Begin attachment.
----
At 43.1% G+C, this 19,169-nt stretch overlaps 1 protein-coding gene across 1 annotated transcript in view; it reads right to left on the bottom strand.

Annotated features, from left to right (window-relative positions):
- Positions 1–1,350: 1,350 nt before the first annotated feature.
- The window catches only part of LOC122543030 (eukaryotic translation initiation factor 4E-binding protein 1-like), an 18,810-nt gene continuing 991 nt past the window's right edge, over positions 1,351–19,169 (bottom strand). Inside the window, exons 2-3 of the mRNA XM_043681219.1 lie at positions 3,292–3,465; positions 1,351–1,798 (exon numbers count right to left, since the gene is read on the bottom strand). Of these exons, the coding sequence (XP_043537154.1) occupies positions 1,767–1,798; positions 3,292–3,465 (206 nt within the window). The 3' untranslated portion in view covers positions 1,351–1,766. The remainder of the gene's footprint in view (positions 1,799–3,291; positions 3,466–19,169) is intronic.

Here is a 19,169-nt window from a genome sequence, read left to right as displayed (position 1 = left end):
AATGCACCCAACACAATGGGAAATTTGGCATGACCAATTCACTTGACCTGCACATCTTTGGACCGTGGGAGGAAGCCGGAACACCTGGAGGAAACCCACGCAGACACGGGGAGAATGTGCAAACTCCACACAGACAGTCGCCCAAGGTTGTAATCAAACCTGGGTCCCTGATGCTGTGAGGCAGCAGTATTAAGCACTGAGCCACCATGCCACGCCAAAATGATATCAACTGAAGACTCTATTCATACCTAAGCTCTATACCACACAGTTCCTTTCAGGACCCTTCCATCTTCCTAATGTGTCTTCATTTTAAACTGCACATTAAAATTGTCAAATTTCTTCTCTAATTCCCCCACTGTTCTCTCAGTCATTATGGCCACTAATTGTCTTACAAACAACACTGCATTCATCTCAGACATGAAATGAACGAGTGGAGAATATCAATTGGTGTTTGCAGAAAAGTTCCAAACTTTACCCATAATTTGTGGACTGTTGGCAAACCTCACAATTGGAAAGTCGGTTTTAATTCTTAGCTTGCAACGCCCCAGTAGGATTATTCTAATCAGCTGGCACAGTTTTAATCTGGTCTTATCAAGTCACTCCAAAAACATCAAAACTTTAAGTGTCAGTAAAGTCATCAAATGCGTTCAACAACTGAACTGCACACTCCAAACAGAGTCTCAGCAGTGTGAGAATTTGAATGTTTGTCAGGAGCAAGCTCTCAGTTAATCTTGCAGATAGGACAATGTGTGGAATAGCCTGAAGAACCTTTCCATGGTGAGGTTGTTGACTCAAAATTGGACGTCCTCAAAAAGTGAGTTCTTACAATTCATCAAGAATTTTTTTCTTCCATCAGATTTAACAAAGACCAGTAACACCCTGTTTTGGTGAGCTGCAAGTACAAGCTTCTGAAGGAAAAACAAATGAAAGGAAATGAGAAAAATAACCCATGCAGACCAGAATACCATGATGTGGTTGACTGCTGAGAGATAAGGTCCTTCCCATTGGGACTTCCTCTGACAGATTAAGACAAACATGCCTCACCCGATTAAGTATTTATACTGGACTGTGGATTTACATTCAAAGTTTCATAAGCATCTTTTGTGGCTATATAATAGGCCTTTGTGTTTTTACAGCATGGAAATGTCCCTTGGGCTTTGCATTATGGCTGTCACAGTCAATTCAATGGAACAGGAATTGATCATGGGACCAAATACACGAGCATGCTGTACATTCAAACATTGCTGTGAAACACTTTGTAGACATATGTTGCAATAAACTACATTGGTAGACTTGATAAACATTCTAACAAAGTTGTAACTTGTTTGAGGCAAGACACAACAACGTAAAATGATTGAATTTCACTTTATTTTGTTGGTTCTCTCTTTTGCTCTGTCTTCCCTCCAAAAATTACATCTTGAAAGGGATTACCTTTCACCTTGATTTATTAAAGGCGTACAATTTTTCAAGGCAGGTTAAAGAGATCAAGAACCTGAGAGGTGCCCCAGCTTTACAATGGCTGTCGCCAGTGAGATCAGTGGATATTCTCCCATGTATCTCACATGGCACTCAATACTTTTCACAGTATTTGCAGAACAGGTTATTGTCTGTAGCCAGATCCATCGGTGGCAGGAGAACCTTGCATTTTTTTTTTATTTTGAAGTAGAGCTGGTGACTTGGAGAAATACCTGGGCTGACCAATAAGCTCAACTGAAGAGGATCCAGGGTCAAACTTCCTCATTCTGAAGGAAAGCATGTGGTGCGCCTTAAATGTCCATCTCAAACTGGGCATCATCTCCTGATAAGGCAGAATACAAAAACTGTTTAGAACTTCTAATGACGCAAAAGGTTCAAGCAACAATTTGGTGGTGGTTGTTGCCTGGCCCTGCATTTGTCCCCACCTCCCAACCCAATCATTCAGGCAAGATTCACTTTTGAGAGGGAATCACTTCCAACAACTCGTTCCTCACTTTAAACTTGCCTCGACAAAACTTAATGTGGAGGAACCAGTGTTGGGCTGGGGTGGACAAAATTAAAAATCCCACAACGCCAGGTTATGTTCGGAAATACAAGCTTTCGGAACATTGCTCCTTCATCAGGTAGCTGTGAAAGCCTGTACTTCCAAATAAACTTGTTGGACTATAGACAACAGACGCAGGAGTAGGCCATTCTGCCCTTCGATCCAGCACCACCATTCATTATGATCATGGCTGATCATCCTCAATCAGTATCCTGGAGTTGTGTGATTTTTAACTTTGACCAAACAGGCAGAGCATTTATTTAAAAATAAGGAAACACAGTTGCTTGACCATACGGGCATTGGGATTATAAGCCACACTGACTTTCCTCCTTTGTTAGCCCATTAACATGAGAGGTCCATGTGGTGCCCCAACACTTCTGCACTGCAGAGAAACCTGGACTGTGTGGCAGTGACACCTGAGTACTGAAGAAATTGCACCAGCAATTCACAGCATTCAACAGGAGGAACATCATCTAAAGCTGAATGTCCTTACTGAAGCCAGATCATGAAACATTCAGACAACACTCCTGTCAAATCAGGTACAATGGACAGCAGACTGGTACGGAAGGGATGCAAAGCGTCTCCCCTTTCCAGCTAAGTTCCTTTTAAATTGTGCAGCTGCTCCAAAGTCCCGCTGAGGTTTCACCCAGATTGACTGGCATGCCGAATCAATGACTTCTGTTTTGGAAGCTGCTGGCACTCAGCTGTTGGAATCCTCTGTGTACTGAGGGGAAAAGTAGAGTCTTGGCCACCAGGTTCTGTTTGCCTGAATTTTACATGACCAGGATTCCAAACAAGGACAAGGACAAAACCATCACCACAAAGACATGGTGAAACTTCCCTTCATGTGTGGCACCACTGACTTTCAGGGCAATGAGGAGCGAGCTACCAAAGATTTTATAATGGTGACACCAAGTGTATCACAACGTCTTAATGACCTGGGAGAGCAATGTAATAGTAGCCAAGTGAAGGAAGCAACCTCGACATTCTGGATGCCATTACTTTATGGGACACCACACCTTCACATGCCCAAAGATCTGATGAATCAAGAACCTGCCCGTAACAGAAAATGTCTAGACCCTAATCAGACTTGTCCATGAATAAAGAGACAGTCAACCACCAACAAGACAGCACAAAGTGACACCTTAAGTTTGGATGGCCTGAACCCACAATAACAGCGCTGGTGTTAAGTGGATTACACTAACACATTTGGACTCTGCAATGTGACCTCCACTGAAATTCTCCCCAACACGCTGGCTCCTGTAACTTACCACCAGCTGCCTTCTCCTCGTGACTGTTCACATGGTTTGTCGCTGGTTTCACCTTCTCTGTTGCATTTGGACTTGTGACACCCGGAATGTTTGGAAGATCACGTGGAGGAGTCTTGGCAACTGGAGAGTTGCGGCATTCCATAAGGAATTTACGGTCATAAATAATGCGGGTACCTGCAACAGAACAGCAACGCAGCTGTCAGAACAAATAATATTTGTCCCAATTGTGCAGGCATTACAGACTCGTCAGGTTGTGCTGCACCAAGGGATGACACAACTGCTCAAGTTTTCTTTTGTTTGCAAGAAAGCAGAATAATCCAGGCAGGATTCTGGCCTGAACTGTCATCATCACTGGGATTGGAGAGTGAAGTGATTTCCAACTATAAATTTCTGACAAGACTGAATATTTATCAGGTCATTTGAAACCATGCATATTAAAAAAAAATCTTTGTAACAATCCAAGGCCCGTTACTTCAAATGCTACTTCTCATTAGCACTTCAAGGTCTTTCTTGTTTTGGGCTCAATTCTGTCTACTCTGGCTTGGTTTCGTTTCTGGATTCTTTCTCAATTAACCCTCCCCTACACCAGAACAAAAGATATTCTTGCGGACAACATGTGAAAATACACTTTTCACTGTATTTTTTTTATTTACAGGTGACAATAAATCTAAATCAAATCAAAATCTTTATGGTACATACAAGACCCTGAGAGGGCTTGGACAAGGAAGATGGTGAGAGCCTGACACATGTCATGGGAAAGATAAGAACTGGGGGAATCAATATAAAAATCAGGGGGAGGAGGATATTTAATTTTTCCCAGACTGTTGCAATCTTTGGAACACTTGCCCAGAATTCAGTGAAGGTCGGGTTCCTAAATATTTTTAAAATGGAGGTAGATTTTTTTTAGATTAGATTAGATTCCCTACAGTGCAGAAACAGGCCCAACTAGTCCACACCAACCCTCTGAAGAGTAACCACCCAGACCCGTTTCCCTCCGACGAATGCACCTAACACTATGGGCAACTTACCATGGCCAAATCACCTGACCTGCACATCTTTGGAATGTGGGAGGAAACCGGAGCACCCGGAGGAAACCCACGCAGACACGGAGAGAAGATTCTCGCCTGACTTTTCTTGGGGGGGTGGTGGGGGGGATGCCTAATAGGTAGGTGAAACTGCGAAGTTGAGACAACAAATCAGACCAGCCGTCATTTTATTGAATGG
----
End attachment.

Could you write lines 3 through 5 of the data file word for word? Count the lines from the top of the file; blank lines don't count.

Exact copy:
- Positions 1–1,350: 1,350 nt before the first annotated feature.
- The window catches only part of LOC122543030 (eukaryotic translation initiation factor 4E-binding protein 1-like), an 18,810-nt gene continuing 991 nt past the window's right edge, over positions 1,351–19,169 (bottom strand). Inside the window, exons 2-3 of the mRNA XM_043681219.1 lie at positions 3,292–3,465; positions 1,351–1,798 (exon numbers count right to left, since the gene is read on the bottom strand). Of these exons, the coding sequence (XP_043537154.1) occupies positions 1,767–1,798; positions 3,292–3,465 (206 nt within the window). The 3' untranslated portion in view covers positions 1,351–1,766. The remainder of the gene's footprint in view (positions 1,799–3,291; positions 3,466–19,169) is intronic.

Here is a 19,169-nt window from a genome sequence, read left to right as displayed (position 1 = left end):